Winter at Marsh Pond

This is a wider version of a previous more intimate post of a tree in this scene.

What technical feedback would you like if any?

Any as always.

What artistic feedback would you like if any?

Is the foreground grass and bare snow adding enough, should it be included? Any other comments on the composition are welcome.

Any pertinent technical details:

F14, 48mm, 1/8 second, single exposure, ISO100, tripod

You may only download this image to demonstrate post-processing techniques.

Hi Alan,
I much prefer the prior posting, which felt intimate, dark and mysterious. There’s a lot going on in this one, but the large white snow in the bottom foreground is very bright in contrast and I think detracts from the whole image. The tree with the curvy branches plus snow is a lovely focal point, and I think the prior image captures it best. Nicely seen.

This looks like an image within an image. But above the snow is a wonderful image. In addition to many good features I like that wooden fence on the bottom. The challenge in this image is to somehow remove that snag in front of the fir. But other than that you have a really nice image.

Alan, I think less would be more here. There are so many elements in this scene that I think it does not do a good job of defining what is the subject of this image. Your prior post was much stronger at emphasizing the main subject (the snowy tree). I think you may have been trying to create some layers here, but to me that only serves to de-emphasize the interesting trees in the background.

If you really wanted to include the snow, I would lose the small foreground grasses, and only include a sliver of snow to create a “horizon”, and end up with a crop like the following. But I still prefer your prior post. Even in my crop here the “good tree” gets de-emphasized, and the other trees are not strong enough to carry an image IMO.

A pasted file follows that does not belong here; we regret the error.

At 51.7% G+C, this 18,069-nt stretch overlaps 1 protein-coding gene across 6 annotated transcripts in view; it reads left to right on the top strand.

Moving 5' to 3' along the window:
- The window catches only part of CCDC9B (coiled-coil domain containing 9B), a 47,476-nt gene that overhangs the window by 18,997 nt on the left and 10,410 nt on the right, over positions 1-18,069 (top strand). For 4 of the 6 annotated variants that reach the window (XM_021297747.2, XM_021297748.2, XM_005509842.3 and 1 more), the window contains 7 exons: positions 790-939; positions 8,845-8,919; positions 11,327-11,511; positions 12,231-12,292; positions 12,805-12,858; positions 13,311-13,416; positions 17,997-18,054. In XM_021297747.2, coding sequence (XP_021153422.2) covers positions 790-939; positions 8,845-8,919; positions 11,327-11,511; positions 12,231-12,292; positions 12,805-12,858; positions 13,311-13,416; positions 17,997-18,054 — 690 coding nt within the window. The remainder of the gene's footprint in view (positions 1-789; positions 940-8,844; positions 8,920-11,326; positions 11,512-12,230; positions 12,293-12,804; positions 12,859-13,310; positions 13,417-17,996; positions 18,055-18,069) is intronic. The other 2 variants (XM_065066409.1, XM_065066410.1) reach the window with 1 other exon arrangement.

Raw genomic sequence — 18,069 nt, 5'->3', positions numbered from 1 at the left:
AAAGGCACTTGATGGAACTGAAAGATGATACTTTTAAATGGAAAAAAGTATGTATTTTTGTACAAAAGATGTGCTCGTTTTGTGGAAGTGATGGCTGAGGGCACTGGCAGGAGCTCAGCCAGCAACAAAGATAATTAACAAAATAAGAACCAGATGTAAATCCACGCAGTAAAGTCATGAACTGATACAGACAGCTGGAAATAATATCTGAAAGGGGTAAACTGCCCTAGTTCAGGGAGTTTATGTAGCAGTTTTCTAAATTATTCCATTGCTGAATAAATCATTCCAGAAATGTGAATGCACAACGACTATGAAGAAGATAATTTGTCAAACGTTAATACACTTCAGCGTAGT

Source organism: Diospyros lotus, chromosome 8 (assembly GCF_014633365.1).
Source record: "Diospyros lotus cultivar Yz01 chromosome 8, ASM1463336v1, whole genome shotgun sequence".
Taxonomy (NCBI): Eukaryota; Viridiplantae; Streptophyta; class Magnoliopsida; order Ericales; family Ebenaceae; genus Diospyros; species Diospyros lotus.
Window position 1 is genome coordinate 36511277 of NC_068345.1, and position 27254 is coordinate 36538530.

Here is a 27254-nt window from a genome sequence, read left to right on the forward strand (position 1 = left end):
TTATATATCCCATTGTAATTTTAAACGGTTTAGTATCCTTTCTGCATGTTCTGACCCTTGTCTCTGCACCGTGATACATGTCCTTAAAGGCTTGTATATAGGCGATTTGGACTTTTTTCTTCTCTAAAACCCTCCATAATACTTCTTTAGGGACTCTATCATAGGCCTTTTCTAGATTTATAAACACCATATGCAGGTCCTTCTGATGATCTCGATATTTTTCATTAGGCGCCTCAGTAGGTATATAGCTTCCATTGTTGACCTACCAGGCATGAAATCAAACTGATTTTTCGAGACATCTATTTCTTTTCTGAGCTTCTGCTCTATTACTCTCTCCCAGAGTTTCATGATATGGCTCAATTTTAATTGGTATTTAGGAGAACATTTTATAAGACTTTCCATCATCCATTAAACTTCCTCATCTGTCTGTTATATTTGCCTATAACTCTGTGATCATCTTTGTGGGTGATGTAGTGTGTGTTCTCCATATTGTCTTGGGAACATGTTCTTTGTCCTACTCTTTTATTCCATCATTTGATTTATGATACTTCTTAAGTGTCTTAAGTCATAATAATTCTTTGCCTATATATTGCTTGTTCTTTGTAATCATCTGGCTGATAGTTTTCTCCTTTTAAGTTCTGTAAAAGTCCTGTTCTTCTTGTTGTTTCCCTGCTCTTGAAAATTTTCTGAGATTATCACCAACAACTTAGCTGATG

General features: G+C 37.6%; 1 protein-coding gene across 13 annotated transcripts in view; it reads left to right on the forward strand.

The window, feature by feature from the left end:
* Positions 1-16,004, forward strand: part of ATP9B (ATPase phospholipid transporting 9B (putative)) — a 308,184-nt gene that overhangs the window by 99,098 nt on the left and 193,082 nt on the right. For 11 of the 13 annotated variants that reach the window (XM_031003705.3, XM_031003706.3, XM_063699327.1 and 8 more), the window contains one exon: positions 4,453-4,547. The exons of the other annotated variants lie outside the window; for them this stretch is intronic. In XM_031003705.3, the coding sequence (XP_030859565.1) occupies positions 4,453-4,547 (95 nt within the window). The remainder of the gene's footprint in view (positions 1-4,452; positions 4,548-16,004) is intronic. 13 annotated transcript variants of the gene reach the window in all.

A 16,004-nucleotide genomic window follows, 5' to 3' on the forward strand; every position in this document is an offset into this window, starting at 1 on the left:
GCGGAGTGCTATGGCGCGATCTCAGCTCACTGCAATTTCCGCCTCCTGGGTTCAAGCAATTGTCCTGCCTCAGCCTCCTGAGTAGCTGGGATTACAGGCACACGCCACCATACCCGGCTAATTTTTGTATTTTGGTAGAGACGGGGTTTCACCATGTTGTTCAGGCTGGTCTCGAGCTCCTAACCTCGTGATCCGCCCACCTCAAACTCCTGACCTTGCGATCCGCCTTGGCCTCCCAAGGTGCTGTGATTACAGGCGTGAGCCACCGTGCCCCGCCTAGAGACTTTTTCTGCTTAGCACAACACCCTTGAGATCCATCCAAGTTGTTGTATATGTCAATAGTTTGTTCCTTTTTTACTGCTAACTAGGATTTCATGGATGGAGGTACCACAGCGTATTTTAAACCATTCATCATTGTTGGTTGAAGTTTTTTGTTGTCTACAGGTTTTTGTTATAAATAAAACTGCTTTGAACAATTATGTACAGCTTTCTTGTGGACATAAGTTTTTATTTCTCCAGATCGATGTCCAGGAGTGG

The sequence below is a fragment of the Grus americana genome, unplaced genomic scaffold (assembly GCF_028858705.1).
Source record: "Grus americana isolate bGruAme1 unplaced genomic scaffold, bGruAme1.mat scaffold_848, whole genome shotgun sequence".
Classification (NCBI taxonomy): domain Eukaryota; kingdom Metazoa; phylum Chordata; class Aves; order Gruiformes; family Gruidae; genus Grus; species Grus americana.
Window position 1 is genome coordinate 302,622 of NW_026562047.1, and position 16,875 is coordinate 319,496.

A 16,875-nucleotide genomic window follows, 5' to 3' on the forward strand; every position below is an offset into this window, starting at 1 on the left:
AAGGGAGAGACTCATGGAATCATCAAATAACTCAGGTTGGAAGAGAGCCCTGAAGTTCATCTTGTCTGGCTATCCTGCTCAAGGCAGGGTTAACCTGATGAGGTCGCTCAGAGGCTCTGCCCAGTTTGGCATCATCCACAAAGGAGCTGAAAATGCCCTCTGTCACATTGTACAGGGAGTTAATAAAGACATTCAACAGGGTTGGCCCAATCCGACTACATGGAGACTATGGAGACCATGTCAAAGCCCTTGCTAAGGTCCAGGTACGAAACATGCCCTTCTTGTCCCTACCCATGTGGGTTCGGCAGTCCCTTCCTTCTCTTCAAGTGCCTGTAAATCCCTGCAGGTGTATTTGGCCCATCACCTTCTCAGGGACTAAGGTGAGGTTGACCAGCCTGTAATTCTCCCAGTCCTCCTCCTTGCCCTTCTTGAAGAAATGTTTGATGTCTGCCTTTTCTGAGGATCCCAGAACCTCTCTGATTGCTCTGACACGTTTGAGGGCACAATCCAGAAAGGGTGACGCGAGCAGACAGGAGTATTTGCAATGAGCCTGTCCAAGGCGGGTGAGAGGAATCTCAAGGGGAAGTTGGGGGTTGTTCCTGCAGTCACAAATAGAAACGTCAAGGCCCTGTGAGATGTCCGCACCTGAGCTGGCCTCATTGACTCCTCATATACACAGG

Thanks for sharing the large view. I quite like the forest scene including the cattails; not so enthused about the snow. (I always find it difficult to include a band of snow) Not sure if the small bent grasses up front are enough to keep.

What is most interesting to me besides the main “snow catcher” tree are all the other “squigly” branches. I do see a crop that includes a little more top and right than Ed’s and slightly more off the left - and without the snow. I do think that nice tree stands well enough to anchor the scene.

Oh, now wouldn’t this be something in a snow fall or with more snow in the trees! I don’t recall if this is a place that you can return to. I would.


Thank you all for your comments.

@Kathy_Barnhart I appreciate your thoughts. I also prefer the prior posting but I had mentioned this view and wanted to receive feedback. My original concern seems to generally be confirmed, and the foreground does not help this scene.
@Igor_Doncov I was wondering if someone else was concerned with the snag you picked up. It was a bit bothersome for me as well but I chose to leave it as captured.
@Ed_McGuirk Thanks for the repost suggestion. I think a crop without the snow is the best option and agree the first post is stronger. The grasses were so inviting in the field that I tried to include them. As Kathy pointed out the contrast is just not helpful to the scene.

Lon, Thanks for the comments and suggested crop. I took a stab at what I thought you had in mind. I had thoughts of posting something similar along with snow and grass version. This is case where I wanted to like the grasses because in the field they were the only element in the large expanse of open snow covered ice and were quite striking to my eye. I still prefer the original more intimate scene best but this version is second IMO. The “squigly” snow covered branches were also interesting to me. Yes I can return here.! This state park is 10 minutes from home and my favorite place to hike and photograph. I still have many trails and areas that need exploring! I will return, and to your point I am hopping for a spring snow storm that is wet and sticky!

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